Ghana: Government Sets Ambitious Energy Targets
The Energy Commission says the country can achieve sustainable energy for all by the year 2020; ten years earlier than the UN Secretary General’s target for achieving universal access to modern energy services, doubling the global rate of improvement in energy efficiency and doubling the share of renewable energy in the global energy mix.
Ghana in November 2012 became the first country in the world to launch its National Action Plan for achieving the set objectives under the UN Sustainable Energy for All initiative.
Already, in Africa Ghana is only behind Mauritius, South Africa and Cape Verde in terms of access to electricity. The national electricity coverage, according to the Energy Ministry, has moved from 15% in 1990 to 72% as at December 2012.
Whilst access to electricity in Ghana is considered significant, efficiency levels are low in view of the frequent power outages. A lot remains to be done in terms of access to other modern energy services, especially in the area of cooking. The use of Liquefied Petroleum Gas (LPG) in Ghanaian homes, says the Energy Ministry, has moved from 0.8% in 1989 to 18% in 2010.
Wood fuel remains the dominant source of cooking fuel. About 66000 Ghanaians die annually as a result of exposure to unhealthy cookstoves, said Radha Muthiah, Executive Director of the Global Alliance for Clean Cookstoves at the launch of Ghana’s National Action Plan in November 2012.
The share of renewable energy in the country’s energy mix is also considered low, even as government intends increasing its penetration to 10% by 2020.
But the UN has hailed the country’s energy strategy, saying that: “The energy objectives established by Ghana represent an important example of country-led action that will advance the objectives of Sustainable Energy for All.”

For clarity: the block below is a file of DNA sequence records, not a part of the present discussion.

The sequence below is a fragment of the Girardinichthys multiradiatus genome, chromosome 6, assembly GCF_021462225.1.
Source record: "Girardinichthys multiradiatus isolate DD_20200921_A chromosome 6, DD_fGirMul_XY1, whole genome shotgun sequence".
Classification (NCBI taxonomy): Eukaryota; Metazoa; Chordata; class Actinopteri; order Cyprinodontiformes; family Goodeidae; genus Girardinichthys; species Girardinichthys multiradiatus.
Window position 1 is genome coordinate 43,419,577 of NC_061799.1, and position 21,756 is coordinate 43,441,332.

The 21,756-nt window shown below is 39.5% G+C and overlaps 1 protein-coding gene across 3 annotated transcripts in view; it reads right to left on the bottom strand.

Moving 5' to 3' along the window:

Ghana's energy strategy sets a goal of renewable energy constituting 10 percent of national energy generation by 2020. To reach this goal, Parliament passed the Renewable Energy Act, providing the legal and regulatory framework necessary for enhancing and expanding the country's renewable energy sector.
The country is also promoting the use of LPG, which is a cleaner fuel than firewood and charcoal.
“Government is committed to increasing the penetration of LPG from its current level to 50% by 2020 ahead of the UN Sustainable Energy for All,” a speech read for the Energy Minister at the launch of the National Action Plan said.
Also, to improve the national electric grid, the country is implementing a National Electrification Scheme to provide universal access to electricity by the year 2020. Since its enactment in 1989, more than 4,000 communities have been delivered power, and more than 67% of the population has been delivered electricity — up from 25% in 1989.
“We are making history. This is the first country in the world to launch its plan. But history comes with challenges. Let’s all put hands on deck for Ghana to consolidate its position as the number-one country in the Sustainable Energy for All initiative,” said Prof. Abeeku Brew-Hammond, Board Chairman of the Energy Commission.
To support’s Ghana’s efforts, the Global Alliance for Clean Cookstoves has chosen Ghana as the first of six countries to help achieve clean and efficient household cooking solutions. The alliance, which is a public-private partnership led by the UN Foundation, says it has set aside US$2million to support entrepreneurs in the cleaner fuels sector.
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